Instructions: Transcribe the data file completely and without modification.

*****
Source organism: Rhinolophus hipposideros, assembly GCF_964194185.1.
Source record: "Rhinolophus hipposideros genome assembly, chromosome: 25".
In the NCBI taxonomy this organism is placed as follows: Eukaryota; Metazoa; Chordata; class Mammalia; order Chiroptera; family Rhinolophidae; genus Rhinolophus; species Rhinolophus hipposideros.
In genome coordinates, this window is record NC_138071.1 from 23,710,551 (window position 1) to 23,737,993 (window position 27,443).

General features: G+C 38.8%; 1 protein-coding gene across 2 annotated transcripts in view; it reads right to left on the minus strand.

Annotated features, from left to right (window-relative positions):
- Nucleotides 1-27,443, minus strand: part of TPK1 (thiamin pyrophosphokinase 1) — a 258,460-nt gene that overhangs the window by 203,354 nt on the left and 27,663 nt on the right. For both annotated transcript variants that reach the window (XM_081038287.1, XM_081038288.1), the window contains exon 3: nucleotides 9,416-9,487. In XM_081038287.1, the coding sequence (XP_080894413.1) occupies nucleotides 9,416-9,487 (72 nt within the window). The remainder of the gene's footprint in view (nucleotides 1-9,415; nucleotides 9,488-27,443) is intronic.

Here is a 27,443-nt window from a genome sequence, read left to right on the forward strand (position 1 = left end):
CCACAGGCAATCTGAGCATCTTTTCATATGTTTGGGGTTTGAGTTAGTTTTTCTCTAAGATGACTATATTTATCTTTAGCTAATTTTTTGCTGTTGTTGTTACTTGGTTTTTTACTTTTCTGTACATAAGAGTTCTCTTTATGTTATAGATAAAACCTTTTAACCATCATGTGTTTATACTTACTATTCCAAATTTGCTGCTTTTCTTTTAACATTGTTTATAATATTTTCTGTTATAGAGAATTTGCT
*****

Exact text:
Source organism: Rhinolophus hipposideros, assembly GCF_964194185.1.
Source record: "Rhinolophus hipposideros genome assembly, chromosome: 25".
In the NCBI taxonomy this organism is placed as follows: Eukaryota; Metazoa; Chordata; class Mammalia; order Chiroptera; family Rhinolophidae; genus Rhinolophus; species Rhinolophus hipposideros.
In genome coordinates, this window is record NC_138071.1 from 23,710,551 (window position 1) to 23,737,993 (window position 27,443).

General features: G+C 38.8%; 1 protein-coding gene across 2 annotated transcripts in view; it reads right to left on the minus strand.

Annotated features, from left to right (window-relative positions):
- Nucleotides 1-27,443, minus strand: part of TPK1 (thiamin pyrophosphokinase 1) — a 258,460-nt gene that overhangs the window by 203,354 nt on the left and 27,663 nt on the right. For both annotated transcript variants that reach the window (XM_081038287.1, XM_081038288.1), the window contains exon 3: nucleotides 9,416-9,487. In XM_081038287.1, the coding sequence (XP_080894413.1) occupies nucleotides 9,416-9,487 (72 nt within the window). The remainder of the gene's footprint in view (nucleotides 1-9,415; nucleotides 9,488-27,443) is intronic.

Here is a 27,443-nt window from a genome sequence, read left to right on the forward strand (position 1 = left end):
CCACAGGCAATCTGAGCATCTTTTCATATGTTTGGGGTTTGAGTTAGTTTTTCTCTAAGATGACTATATTTATCTTTAGCTAATTTTTTGCTGTTGTTGTTACTTGGTTTTTTACTTTTCTGTACATAAGAGTTCTCTTTATGTTATAGATAAAACCTTTTAACCATCATGTGTTTATACTTACTATTCCAAATTTGCTGCTTTTCTTTTAACATTGTTTATAATATTTTCTGTTATAGAGAATTTGCT